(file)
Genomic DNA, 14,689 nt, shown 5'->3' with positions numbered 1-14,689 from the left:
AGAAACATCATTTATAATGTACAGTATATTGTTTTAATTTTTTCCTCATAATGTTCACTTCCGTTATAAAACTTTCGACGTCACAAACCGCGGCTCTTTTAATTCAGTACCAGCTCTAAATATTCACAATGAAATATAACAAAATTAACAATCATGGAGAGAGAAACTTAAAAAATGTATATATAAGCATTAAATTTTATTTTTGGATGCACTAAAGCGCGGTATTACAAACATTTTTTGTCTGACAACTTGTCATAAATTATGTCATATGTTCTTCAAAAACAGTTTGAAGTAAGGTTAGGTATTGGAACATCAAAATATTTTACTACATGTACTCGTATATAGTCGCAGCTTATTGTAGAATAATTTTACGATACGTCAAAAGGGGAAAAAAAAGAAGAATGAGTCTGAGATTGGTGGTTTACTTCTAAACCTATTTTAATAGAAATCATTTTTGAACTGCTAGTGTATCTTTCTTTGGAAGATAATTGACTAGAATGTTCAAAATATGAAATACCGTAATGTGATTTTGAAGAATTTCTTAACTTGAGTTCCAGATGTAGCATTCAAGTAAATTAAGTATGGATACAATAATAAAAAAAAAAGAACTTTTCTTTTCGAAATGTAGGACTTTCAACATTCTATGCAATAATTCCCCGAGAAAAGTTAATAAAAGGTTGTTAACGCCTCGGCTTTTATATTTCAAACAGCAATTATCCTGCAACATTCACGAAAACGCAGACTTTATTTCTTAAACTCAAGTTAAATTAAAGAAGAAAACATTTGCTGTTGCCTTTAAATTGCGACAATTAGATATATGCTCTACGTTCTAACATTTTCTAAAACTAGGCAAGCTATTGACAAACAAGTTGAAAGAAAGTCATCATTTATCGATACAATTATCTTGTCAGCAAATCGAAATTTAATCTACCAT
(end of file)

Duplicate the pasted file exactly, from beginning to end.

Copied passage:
Genomic DNA, 14,689 nt, shown 5'->3' with positions numbered 1-14,689 from the left:
AGAAACATCATTTATAATGTACAGTATATTGTTTTAATTTTTTCCTCATAATGTTCACTTCCGTTATAAAACTTTCGACGTCACAAACCGCGGCTCTTTTAATTCAGTACCAGCTCTAAATATTCACAATGAAATATAACAAAATTAACAATCATGGAGAGAGAAACTTAAAAAATGTATATATAAGCATTAAATTTTATTTTTGGATGCACTAAAGCGCGGTATTACAAACATTTTTTGTCTGACAACTTGTCATAAATTATGTCATATGTTCTTCAAAAACAGTTTGAAGTAAGGTTAGGTATTGGAACATCAAAATATTTTACTACATGTACTCGTATATAGTCGCAGCTTATTGTAGAATAATTTTACGATACGTCAAAAGGGGAAAAAAAAGAAGAATGAGTCTGAGATTGGTGGTTTACTTCTAAACCTATTTTAATAGAAATCATTTTTGAACTGCTAGTGTATCTTTCTTTGGAAGATAATTGACTAGAATGTTCAAAATATGAAATACCGTAATGTGATTTTGAAGAATTTCTTAACTTGAGTTCCAGATGTAGCATTCAAGTAAATTAAGTATGGATACAATAATAAAAAAAAAAGAACTTTTCTTTTCGAAATGTAGGACTTTCAACATTCTATGCAATAATTCCCCGAGAAAAGTTAATAAAAGGTTGTTAACGCCTCGGCTTTTATATTTCAAACAGCAATTATCCTGCAACATTCACGAAAACGCAGACTTTATTTCTTAAACTCAAGTTAAATTAAAGAAGAAAACATTTGCTGTTGCCTTTAAATTGCGACAATTAGATATATGCTCTACGTTCTAACATTTTCTAAAACTAGGCAAGCTATTGACAAACAAGTTGAAAGAAAGTCATCATTTATCGATACAATTATCTTGTCAGCAAATCGAAATTTAATCTACCAT